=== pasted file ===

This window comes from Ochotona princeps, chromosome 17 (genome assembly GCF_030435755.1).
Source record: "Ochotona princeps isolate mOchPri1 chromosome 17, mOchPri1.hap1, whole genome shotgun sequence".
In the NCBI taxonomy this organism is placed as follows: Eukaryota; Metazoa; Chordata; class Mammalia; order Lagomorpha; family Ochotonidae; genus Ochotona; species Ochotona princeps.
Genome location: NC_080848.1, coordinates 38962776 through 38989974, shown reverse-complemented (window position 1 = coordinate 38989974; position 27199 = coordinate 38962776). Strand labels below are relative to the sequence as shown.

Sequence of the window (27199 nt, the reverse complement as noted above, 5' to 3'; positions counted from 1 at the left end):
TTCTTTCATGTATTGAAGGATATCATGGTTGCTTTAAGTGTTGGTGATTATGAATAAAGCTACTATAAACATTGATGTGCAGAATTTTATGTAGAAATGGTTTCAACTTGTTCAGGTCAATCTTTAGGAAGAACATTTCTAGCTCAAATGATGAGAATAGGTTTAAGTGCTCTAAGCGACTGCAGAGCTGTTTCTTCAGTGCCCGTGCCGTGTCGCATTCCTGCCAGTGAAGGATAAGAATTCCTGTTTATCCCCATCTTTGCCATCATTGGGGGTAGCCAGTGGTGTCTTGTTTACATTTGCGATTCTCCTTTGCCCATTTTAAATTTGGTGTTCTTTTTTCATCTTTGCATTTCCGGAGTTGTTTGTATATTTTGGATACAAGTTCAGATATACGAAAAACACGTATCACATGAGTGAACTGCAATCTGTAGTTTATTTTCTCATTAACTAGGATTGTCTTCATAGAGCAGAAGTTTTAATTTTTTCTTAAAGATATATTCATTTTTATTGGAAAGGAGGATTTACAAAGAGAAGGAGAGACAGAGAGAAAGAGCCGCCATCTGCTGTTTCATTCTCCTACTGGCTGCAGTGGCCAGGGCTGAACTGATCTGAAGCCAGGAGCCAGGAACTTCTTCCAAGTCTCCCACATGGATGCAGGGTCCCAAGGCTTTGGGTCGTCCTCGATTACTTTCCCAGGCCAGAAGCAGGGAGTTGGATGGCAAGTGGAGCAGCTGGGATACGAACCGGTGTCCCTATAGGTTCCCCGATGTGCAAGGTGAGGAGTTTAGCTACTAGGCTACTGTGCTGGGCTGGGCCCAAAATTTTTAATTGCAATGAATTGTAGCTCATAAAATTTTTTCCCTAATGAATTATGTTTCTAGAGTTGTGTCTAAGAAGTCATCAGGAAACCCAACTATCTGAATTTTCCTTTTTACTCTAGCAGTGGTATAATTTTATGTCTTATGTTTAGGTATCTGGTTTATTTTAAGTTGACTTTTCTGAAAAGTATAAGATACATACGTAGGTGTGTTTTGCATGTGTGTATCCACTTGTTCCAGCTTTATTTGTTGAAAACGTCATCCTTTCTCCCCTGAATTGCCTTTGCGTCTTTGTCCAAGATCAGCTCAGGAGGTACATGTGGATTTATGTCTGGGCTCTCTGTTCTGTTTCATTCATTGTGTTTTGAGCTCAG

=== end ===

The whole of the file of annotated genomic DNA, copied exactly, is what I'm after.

This window comes from Ochotona princeps, chromosome 17 (genome assembly GCF_030435755.1).
Source record: "Ochotona princeps isolate mOchPri1 chromosome 17, mOchPri1.hap1, whole genome shotgun sequence".
In the NCBI taxonomy this organism is placed as follows: Eukaryota; Metazoa; Chordata; class Mammalia; order Lagomorpha; family Ochotonidae; genus Ochotona; species Ochotona princeps.
Genome location: NC_080848.1, coordinates 38962776 through 38989974, shown reverse-complemented (window position 1 = coordinate 38989974; position 27199 = coordinate 38962776). Strand labels below are relative to the sequence as shown.

Sequence of the window (27199 nt, the reverse complement as noted above, 5' to 3'; positions counted from 1 at the left end):
TTCTTTCATGTATTGAAGGATATCATGGTTGCTTTAAGTGTTGGTGATTATGAATAAAGCTACTATAAACATTGATGTGCAGAATTTTATGTAGAAATGGTTTCAACTTGTTCAGGTCAATCTTTAGGAAGAACATTTCTAGCTCAAATGATGAGAATAGGTTTAAGTGCTCTAAGCGACTGCAGAGCTGTTTCTTCAGTGCCCGTGCCGTGTCGCATTCCTGCCAGTGAAGGATAAGAATTCCTGTTTATCCCCATCTTTGCCATCATTGGGGGTAGCCAGTGGTGTCTTGTTTACATTTGCGATTCTCCTTTGCCCATTTTAAATTTGGTGTTCTTTTTTCATCTTTGCATTTCCGGAGTTGTTTGTATATTTTGGATACAAGTTCAGATATACGAAAAACACGTATCACATGAGTGAACTGCAATCTGTAGTTTATTTTCTCATTAACTAGGATTGTCTTCATAGAGCAGAAGTTTTAATTTTTTCTTAAAGATATATTCATTTTTATTGGAAAGGAGGATTTACAAAGAGAAGGAGAGACAGAGAGAAAGAGCCGCCATCTGCTGTTTCATTCTCCTACTGGCTGCAGTGGCCAGGGCTGAACTGATCTGAAGCCAGGAGCCAGGAACTTCTTCCAAGTCTCCCACATGGATGCAGGGTCCCAAGGCTTTGGGTCGTCCTCGATTACTTTCCCAGGCCAGAAGCAGGGAGTTGGATGGCAAGTGGAGCAGCTGGGATACGAACCGGTGTCCCTATAGGTTCCCCGATGTGCAAGGTGAGGAGTTTAGCTACTAGGCTACTGTGCTGGGCTGGGCCCAAAATTTTTAATTGCAATGAATTGTAGCTCATAAAATTTTTTCCCTAATGAATTATGTTTCTAGAGTTGTGTCTAAGAAGTCATCAGGAAACCCAACTATCTGAATTTTCCTTTTTACTCTAGCAGTGGTATAATTTTATGTCTTATGTTTAGGTATCTGGTTTATTTTAAGTTGACTTTTCTGAAAAGTATAAGATACATACGTAGGTGTGTTTTGCATGTGTGTATCCACTTGTTCCAGCTTTATTTGTTGAAAACGTCATCCTTTCTCCCCTGAATTGCCTTTGCGTCTTTGTCCAAGATCAGCTCAGGAGGTACATGTGGATTTATGTCTGGGCTCTCTGTTCTGTTTCATTCATTGTGTTTTGAGCTCAG